A first-year co-op student is trying to determine the amount of cash and cash equivalents that should be reported on a
A first-year co-op student is trying to determine the amount of cash and cash equivalents that should be reported on a company's balance sheet. The following information was given to the student at year end:
1. The cash fl oat for the cash registers totals $500.
2. The balance in the Petty Cash account is $300. At year end, the fund had $125 cash and receipts totaling $175.
3. The balance in the company's chequing account is $24,500. The company also has a U.S. bank account, which contained the equivalent of $16,000 Canadian at year end.
4. The company has overdraft protection of $10,000 on its chequing account.
5. The company has a separate bank account with a balance of $4,250. This consists of cash deposits paid by tenants who lease office space from the company. The deposits will be refunded to the tenants at the end of their leases.
6. The company has $14,500 of postdated cheques from customers for payment of accounts receivable.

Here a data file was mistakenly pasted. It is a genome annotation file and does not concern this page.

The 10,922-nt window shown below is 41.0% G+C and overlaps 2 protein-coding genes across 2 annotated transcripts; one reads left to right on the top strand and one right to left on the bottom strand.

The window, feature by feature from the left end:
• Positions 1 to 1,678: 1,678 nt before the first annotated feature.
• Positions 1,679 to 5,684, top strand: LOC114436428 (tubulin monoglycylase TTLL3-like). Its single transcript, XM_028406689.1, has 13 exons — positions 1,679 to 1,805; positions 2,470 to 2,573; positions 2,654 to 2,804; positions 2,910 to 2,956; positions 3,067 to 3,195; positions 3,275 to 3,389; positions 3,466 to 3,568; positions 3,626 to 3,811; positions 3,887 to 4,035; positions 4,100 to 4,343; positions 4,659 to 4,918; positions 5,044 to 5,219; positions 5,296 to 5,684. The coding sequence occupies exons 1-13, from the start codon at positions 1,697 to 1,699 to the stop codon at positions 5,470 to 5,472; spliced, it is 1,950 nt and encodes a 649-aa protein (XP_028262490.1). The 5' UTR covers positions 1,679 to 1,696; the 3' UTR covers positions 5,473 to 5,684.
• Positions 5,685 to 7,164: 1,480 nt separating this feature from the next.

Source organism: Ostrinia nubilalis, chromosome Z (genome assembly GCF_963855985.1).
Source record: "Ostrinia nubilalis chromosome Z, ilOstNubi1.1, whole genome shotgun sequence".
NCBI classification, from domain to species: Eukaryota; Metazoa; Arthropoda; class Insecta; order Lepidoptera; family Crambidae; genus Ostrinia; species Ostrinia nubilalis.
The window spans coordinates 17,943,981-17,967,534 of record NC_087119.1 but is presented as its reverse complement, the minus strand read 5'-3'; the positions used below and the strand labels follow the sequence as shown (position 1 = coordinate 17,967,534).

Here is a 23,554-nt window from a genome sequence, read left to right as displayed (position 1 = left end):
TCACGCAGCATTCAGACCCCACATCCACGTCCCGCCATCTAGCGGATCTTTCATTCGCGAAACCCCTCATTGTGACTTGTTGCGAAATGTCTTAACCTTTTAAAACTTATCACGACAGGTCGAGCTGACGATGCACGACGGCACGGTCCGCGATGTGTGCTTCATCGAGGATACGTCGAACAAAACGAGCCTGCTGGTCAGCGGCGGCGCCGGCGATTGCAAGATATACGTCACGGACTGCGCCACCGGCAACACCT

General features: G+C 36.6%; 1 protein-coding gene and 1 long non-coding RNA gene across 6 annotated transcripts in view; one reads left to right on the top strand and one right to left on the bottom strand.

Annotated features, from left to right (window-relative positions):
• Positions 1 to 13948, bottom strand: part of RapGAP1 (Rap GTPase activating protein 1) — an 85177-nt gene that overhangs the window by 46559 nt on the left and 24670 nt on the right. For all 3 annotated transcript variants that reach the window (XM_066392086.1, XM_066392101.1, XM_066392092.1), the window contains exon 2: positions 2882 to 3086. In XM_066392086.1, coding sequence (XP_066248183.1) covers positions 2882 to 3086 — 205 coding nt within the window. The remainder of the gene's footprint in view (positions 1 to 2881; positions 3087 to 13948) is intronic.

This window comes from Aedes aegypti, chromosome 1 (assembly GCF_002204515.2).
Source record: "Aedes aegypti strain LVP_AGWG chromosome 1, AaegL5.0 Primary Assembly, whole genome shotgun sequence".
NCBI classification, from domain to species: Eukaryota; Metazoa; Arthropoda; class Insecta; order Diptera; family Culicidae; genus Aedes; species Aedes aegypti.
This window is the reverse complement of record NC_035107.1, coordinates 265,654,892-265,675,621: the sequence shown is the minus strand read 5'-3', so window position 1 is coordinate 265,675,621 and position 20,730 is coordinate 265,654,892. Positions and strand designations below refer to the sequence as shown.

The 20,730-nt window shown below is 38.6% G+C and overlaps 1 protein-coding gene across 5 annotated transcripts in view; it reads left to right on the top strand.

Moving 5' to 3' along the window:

7. The company has the following short-term investments:
â€¢ $25,000 in treasury bills with a maturity date of less than 90 days
â€¢ $36,000 in shares of Reitmans (Canada) Limited
â€¢ $12,000 in a Guaranteed Investment Certificate that matures in six months.
8. The balance in the company owner's personal bank account is $2,150.
9. The company has NSF cheques from customers totalling $875 that were returned by the bank.
(a) Calculate the amount of cash and cash equivalents that should be reported on the year-end balance sheet as a current asset.
(b) Identify where any items that were not reported as cash and cash equivalents in (a) should be reported.
Taking It Further
Why are restricted cash balances presented separately from cash?